An interesting snippet from Losing The Signal, by Jacquie McNish and Sean Silcoff, concerning the lengths to which overzealous mangers would go during the early days of Research In Motion. From pg 39: One RIM manager became so obsessed with deadlines he issued an edict requiring engineers to ask permission before leaving at night. Lazaridis […]

Another concept I was unfamiliar with introduced in David Frayne’s superb Refusal of Work. From pg 210: For most of us, and for good reason, giving up work seems like an extreme solution, and working less is not always a practical option. When the periodic sense of dissatisfaction swells within, most of us resort to a […]

From The Refusal of Work, by David Frayne, pg 199: What do you do? After ‘What is your name?’ and possibly ‘Where are you from?’ this is one of the first questions that strangers usually pose to one another, with convention dictating that this question is almost always an enquiry into our employment situation. ‘What […]

I found this argument, in David Frayne’s excellent Refusal of Work, deeply persuasive. From pg 110: Employment itself can be held partly responsible for the negative experiences of joblessness because, in allowing people only a limited space in which to cultivate other interests, skills and social ties, full-time jobs can often leave people with few personal […]

I’m enjoying The Refusal of Work by David Frayne at the moment. He asks some fundamental questions about the meaning of work in contemporary society. From pg 12: What is so great about work that sees society constantly trying to create more of it? Why, at the pinnacle of society’s productive development, is there still thought […]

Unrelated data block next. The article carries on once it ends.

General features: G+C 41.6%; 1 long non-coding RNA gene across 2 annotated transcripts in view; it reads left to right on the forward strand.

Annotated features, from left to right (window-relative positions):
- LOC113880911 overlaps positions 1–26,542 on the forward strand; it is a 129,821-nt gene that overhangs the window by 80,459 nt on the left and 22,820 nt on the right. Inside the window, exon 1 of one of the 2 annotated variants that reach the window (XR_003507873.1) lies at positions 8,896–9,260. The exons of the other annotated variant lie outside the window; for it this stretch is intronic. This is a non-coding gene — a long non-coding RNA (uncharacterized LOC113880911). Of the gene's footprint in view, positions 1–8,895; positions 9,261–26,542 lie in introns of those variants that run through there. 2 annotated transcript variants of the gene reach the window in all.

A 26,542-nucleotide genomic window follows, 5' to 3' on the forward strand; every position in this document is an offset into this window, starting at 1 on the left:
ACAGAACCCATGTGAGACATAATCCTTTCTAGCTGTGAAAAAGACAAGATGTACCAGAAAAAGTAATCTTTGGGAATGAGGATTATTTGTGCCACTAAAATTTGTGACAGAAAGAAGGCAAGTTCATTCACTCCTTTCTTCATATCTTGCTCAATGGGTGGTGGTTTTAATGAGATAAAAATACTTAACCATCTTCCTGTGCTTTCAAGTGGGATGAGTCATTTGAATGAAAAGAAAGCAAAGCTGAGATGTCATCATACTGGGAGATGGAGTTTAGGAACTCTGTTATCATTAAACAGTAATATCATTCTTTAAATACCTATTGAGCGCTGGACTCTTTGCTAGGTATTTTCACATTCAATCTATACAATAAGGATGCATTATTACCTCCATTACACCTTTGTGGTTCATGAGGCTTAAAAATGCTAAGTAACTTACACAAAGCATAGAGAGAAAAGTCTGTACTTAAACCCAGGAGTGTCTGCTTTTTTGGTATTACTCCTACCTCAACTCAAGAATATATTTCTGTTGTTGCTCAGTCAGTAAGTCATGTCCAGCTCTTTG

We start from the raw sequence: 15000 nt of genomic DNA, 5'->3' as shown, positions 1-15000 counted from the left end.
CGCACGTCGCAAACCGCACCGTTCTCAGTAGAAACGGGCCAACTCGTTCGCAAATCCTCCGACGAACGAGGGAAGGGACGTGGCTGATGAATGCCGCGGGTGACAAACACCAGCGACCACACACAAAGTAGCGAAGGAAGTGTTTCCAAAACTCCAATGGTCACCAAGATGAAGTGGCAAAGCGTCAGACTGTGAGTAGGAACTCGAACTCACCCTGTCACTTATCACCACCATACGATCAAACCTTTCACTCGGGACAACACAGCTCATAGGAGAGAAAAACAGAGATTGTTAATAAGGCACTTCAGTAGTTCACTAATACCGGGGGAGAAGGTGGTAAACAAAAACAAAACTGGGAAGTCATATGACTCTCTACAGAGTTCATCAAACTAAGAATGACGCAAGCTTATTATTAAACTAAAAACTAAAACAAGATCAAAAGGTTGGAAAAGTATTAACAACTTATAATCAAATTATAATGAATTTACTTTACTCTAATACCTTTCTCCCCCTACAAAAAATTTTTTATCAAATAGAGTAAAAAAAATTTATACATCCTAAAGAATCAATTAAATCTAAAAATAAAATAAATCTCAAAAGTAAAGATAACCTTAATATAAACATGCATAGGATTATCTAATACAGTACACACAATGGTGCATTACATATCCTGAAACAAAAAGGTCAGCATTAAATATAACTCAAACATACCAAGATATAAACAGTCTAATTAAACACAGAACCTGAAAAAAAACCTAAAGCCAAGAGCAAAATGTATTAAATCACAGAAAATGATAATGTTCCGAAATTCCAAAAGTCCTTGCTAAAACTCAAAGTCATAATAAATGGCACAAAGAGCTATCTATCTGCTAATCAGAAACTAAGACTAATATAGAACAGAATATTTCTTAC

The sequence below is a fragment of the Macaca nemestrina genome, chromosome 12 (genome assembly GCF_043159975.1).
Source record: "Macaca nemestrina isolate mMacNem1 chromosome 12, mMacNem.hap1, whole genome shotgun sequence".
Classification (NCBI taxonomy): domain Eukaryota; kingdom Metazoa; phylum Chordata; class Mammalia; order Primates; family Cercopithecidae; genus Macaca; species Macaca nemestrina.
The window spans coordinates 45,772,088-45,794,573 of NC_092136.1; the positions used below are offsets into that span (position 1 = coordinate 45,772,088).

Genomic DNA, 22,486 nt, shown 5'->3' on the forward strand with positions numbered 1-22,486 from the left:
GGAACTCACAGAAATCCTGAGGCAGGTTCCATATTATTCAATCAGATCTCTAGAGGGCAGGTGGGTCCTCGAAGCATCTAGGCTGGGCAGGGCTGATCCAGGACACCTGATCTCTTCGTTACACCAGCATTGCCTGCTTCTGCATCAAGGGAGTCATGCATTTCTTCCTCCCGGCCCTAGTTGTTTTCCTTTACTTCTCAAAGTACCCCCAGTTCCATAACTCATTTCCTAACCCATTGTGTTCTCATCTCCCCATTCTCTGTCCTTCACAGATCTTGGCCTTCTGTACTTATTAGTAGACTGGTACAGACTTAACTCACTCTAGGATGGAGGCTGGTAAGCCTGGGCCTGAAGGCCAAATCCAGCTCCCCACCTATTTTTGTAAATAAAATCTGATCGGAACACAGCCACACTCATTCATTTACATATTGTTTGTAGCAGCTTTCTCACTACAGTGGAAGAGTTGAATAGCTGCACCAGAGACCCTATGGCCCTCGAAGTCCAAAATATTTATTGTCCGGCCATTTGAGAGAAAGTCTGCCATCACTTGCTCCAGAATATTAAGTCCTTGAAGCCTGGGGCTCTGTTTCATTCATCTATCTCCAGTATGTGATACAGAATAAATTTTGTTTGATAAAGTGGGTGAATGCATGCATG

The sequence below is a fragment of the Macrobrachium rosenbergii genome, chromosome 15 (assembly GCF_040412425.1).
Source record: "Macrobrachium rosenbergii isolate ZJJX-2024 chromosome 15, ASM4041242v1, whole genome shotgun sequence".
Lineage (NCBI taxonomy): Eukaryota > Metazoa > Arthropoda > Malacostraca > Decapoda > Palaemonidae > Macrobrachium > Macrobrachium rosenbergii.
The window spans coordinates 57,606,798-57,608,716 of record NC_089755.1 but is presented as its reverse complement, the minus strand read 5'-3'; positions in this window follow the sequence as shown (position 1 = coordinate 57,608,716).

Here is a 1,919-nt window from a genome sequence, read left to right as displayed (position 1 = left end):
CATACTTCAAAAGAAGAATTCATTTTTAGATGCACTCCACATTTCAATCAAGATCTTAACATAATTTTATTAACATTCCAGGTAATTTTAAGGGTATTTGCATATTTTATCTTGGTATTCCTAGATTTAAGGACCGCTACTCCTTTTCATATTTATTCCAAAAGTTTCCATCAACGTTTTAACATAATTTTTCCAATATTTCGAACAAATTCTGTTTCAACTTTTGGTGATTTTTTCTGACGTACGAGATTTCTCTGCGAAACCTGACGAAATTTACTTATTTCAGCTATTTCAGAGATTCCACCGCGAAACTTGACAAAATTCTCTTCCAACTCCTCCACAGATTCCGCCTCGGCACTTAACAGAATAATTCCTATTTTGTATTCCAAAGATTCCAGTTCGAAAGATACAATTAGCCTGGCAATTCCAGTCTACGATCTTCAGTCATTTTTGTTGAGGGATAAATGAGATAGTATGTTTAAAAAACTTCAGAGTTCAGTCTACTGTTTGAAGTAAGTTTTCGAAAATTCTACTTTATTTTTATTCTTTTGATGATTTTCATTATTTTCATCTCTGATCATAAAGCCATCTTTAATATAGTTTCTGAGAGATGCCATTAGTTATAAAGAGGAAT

I gave a lecture earlier this week about the cultural politics of automation and how this might shape the emergence of mass automation as a primarily structural reality.  I wish I’d seen this Pew poll when I was preparing the lecture: This sense of the inexorability of mass automation is deeply worrying. It’s possible that people might begin to see […]

Much deserved Guardian coverage of the weird phenomenon that is the internet cat video festival. What grips me about things like this is not the fact that people are trying to make money from their cats, but rather that many others people are trying and failing to make money from their cats. Not unlike the aspiring professional […]

I was slightly disappointed by Enjoying It: Candy Crush and Capitalism but I’ve come away from it with one core concept stuck in my mind. The author distinguishes between what he calls ‘productive’ and ‘unproductive’ enjoyment: the former is that which ‘serves’ social and cultural structures, while the latter is pointless activity which serves no purpose. […]

A really interesting BuzzFeed article about the use of smart phones on building sites to increase efficiency (the 30% of on-site time that is regarded idle, for reasons attributed to ‘miscommunication and disorganisation’) and their implications for workplace surveillance. What’s particularly striking is that inefficiencies are often the result of the complex subcontracting arrangements now […]